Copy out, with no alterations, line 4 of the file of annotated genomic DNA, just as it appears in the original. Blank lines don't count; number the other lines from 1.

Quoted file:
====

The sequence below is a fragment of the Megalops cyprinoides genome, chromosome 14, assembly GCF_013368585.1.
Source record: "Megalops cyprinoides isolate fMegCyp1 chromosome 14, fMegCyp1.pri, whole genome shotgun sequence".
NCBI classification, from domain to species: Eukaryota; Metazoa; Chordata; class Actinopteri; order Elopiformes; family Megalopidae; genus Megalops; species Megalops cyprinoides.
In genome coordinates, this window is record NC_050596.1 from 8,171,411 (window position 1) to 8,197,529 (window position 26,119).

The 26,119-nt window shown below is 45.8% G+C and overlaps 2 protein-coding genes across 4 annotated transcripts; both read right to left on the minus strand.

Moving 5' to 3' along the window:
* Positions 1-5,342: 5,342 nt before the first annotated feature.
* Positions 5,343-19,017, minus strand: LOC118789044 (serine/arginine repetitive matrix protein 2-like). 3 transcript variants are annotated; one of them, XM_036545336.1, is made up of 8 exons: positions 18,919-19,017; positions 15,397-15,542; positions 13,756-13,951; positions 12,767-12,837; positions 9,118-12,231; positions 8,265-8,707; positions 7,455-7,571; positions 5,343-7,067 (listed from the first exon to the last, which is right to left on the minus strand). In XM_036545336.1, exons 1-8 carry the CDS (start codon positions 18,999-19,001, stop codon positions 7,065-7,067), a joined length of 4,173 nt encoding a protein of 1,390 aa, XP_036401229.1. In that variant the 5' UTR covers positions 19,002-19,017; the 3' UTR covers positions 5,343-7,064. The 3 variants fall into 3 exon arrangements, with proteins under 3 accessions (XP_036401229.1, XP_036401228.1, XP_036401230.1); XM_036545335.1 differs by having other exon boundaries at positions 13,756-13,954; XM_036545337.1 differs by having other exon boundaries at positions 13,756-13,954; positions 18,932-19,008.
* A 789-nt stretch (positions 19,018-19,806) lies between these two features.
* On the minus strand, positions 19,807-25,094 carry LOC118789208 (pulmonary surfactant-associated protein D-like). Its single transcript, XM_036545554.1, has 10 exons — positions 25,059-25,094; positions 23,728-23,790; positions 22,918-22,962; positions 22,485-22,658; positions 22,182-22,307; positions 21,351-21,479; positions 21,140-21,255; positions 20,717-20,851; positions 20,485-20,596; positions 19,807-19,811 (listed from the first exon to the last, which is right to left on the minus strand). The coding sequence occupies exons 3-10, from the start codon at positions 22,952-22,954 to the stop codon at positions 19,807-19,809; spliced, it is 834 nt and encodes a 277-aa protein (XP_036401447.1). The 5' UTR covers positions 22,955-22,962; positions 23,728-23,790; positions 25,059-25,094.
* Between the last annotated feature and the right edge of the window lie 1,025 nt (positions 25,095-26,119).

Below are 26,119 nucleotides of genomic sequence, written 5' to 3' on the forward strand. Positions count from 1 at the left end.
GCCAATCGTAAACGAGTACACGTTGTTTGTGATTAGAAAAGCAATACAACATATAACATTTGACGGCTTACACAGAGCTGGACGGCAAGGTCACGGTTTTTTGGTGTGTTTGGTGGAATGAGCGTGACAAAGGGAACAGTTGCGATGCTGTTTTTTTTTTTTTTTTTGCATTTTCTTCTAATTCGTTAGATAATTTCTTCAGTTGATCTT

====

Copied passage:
In genome coordinates, this window is record NC_050596.1 from 8,171,411 (window position 1) to 8,197,529 (window position 26,119).